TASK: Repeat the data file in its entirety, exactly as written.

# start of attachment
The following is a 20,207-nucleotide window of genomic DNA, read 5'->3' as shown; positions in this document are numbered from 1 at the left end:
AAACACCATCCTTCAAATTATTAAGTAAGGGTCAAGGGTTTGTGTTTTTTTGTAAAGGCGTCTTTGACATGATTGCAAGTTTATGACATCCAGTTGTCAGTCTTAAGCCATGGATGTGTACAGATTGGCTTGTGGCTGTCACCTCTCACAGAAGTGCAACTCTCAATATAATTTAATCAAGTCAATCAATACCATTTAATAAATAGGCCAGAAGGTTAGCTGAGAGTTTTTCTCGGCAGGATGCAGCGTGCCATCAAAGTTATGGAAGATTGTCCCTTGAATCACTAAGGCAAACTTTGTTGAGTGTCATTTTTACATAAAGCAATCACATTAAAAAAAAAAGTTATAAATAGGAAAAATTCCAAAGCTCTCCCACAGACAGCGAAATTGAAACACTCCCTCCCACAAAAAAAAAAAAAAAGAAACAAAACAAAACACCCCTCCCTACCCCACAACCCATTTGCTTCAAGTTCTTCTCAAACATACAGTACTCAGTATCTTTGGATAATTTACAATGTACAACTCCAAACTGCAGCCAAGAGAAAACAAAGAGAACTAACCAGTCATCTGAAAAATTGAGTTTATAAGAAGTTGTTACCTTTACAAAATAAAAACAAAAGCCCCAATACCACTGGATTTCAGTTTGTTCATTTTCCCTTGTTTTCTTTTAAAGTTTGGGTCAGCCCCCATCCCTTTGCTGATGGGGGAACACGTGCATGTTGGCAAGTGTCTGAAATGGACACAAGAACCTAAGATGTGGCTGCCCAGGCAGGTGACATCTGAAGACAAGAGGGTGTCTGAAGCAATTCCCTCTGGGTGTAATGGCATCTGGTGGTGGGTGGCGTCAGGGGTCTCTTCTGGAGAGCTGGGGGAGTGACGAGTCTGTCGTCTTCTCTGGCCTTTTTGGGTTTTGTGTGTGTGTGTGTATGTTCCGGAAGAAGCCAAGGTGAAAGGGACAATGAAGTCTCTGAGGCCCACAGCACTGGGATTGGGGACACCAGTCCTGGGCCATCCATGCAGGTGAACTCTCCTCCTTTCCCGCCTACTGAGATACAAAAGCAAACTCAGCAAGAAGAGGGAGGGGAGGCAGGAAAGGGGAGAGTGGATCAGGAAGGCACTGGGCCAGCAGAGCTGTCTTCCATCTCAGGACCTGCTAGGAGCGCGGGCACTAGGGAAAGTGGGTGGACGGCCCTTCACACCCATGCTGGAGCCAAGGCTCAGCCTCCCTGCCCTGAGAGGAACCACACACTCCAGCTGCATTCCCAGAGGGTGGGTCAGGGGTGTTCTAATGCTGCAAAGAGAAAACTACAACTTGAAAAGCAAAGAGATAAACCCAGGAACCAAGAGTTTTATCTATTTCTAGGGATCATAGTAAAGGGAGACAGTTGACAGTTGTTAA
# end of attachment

The following is a 20,207-nucleotide window of genomic DNA, read 5'->3' as shown; positions in this document are numbered from 1 at the left end:
AAACACCATCCTTCAAATTATTAAGTAAGGGTCAAGGGTTTGTGTTTTTTTGTAAAGGCGTCTTTGACATGATTGCAAGTTTATGACATCCAGTTGTCAGTCTTAAGCCATGGATGTGTACAGATTGGCTTGTGGCTGTCACCTCTCACAGAAGTGCAACTCTCAATATAATTTAATCAAGTCAATCAATACCATTTAATAAATAGGCCAGAAGGTTAGCTGAGAGTTTTTCTCGGCAGGATGCAGCGTGCCATCAAAGTTATGGAAGATTGTCCCTTGAATCACTAAGGCAAACTTTGTTGAGTGTCATTTTTACATAAAGCAATCACATTAAAAAAAAAAGTTATAAATAGGAAAAATTCCAAAGCTCTCCCACAGACAGCGAAATTGAAACACTCCCTCCCACAAAAAAAAAAAAAAAGAAACAAAACAAAACACCCCTCCCTACCCCACAACCCATTTGCTTCAAGTTCTTCTCAAACATACAGTACTCAGTATCTTTGGATAATTTACAATGTACAACTCCAAACTGCAGCCAAGAGAAAACAAAGAGAACTAACCAGTCATCTGAAAAATTGAGTTTATAAGAAGTTGTTACCTTTACAAAATAAAAACAAAAGCCCCAATACCACTGGATTTCAGTTTGTTCATTTTCCCTTGTTTTCTTTTAAAGTTTGGGTCAGCCCCCATCCCTTTGCTGATGGGGGAACACGTGCATGTTGGCAAGTGTCTGAAATGGACACAAGAACCTAAGATGTGGCTGCCCAGGCAGGTGACATCTGAAGACAAGAGGGTGTCTGAAGCAATTCCCTCTGGGTGTAATGGCATCTGGTGGTGGGTGGCGTCAGGGGTCTCTTCTGGAGAGCTGGGGGAGTGACGAGTCTGTCGTCTTCTCTGGCCTTTTTGGGTTTTGTGTGTGTGTGTGTATGTTCCGGAAGAAGCCAAGGTGAAAGGGACAATGAAGTCTCTGAGGCCCACAGCACTGGGATTGGGGACACCAGTCCTGGGCCATCCATGCAGGTGAACTCTCCTCCTTTCCCGCCTACTGAGATACAAAAGCAAACTCAGCAAGAAGAGGGAGGGGAGGCAGGAAAGGGGAGAGTGGATCAGGAAGGCACTGGGCCAGCAGAGCTGTCTTCCATCTCAGGACCTGCTAGGAGCGCGGGCACTAGGGAAAGTGGGTGGACGGCCCTTCACACCCATGCTGGAGCCAAGGCTCAGCCTCCCTGCCCTGAGAGGAACCACACACTCCAGCTGCATTCCCAGAGGGTGGGTCAGGGGTGTTCTAATGCTGCAAAGAGAAAACTACAACTTGAAAAGCAAAGAGATAAACCCAGGAACCAAGAGTTTTATCTATTTCTAGGGATCATAGTAAAGGGAGACAGTTGACAGTTGTTAA